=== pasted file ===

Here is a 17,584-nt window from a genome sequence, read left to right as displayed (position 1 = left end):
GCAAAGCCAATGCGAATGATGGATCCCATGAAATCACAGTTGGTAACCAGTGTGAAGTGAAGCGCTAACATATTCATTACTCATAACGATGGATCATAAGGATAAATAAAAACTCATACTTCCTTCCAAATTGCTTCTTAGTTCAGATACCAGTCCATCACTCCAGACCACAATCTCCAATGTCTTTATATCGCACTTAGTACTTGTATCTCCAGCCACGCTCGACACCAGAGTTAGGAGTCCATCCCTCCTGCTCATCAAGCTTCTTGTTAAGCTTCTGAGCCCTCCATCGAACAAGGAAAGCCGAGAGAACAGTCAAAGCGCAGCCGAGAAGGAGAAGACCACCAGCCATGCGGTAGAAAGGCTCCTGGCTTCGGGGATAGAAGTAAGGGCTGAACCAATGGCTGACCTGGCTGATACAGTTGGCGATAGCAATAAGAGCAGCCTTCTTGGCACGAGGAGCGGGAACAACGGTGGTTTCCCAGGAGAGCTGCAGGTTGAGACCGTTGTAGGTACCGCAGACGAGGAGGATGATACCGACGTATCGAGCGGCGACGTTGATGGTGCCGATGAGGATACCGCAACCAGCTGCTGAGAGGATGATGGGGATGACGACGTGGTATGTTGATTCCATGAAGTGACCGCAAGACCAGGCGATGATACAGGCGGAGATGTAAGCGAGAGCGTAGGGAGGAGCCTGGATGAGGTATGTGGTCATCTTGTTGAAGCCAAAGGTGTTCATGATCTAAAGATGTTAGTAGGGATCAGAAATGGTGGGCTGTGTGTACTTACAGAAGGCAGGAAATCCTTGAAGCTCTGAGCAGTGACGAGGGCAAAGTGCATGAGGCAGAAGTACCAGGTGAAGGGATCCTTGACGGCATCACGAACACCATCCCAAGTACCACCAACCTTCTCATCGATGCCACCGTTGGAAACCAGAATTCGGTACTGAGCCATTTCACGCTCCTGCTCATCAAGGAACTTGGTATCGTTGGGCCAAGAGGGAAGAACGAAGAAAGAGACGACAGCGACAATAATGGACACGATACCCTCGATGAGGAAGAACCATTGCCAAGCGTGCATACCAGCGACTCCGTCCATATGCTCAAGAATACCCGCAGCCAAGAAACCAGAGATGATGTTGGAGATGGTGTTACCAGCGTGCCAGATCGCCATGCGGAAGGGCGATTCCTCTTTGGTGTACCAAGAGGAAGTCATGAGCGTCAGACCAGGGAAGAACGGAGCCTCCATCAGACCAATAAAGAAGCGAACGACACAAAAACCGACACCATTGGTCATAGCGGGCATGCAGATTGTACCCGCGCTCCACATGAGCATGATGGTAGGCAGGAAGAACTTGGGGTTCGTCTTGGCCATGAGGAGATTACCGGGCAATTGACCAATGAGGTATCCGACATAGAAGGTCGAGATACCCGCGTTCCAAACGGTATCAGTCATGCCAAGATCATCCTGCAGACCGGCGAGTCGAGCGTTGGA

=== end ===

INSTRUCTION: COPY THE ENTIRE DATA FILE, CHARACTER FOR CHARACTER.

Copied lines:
Here is a 17,584-nt window from a genome sequence, read left to right as displayed (position 1 = left end):
GCAAAGCCAATGCGAATGATGGATCCCATGAAATCACAGTTGGTAACCAGTGTGAAGTGAAGCGCTAACATATTCATTACTCATAACGATGGATCATAAGGATAAATAAAAACTCATACTTCCTTCCAAATTGCTTCTTAGTTCAGATACCAGTCCATCACTCCAGACCACAATCTCCAATGTCTTTATATCGCACTTAGTACTTGTATCTCCAGCCACGCTCGACACCAGAGTTAGGAGTCCATCCCTCCTGCTCATCAAGCTTCTTGTTAAGCTTCTGAGCCCTCCATCGAACAAGGAAAGCCGAGAGAACAGTCAAAGCGCAGCCGAGAAGGAGAAGACCACCAGCCATGCGGTAGAAAGGCTCCTGGCTTCGGGGATAGAAGTAAGGGCTGAACCAATGGCTGACCTGGCTGATACAGTTGGCGATAGCAATAAGAGCAGCCTTCTTGGCACGAGGAGCGGGAACAACGGTGGTTTCCCAGGAGAGCTGCAGGTTGAGACCGTTGTAGGTACCGCAGACGAGGAGGATGATACCGACGTATCGAGCGGCGACGTTGATGGTGCCGATGAGGATACCGCAACCAGCTGCTGAGAGGATGATGGGGATGACGACGTGGTATGTTGATTCCATGAAGTGACCGCAAGACCAGGCGATGATACAGGCGGAGATGTAAGCGAGAGCGTAGGGAGGAGCCTGGATGAGGTATGTGGTCATCTTGTTGAAGCCAAAGGTGTTCATGATCTAAAGATGTTAGTAGGGATCAGAAATGGTGGGCTGTGTGTACTTACAGAAGGCAGGAAATCCTTGAAGCTCTGAGCAGTGACGAGGGCAAAGTGCATGAGGCAGAAGTACCAGGTGAAGGGATCCTTGACGGCATCACGAACACCATCCCAAGTACCACCAACCTTCTCATCGATGCCACCGTTGGAAACCAGAATTCGGTACTGAGCCATTTCACGCTCCTGCTCATCAAGGAACTTGGTATCGTTGGGCCAAGAGGGAAGAACGAAGAAAGAGACGACAGCGACAATAATGGACACGATACCCTCGATGAGGAAGAACCATTGCCAAGCGTGCATACCAGCGACTCCGTCCATATGCTCAAGAATACCCGCAGCCAAGAAACCAGAGATGATGTTGGAGATGGTGTTACCAGCGTGCCAGATCGCCATGCGGAAGGGCGATTCCTCTTTGGTGTACCAAGAGGAAGTCATGAGCGTCAGACCAGGGAAGAACGGAGCCTCCATCAGACCAATAAAGAAGCGAACGACACAAAAACCGACACCATTGGTCATAGCGGGCATGCAGATTGTACCCGCGCTCCACATGAGCATGATGGTAGGCAGGAAGAACTTGGGGTTCGTCTTGGCCATGAGGAGATTACCGGGCAATTGACCAATGAGGTATCCGACATAGAAGGTCGAGATACCCGCGTTCCAAACGGTATCAGTCATGCCAAGATCATCCTGCAGACCGGCGAGTCGAGCGTTGGA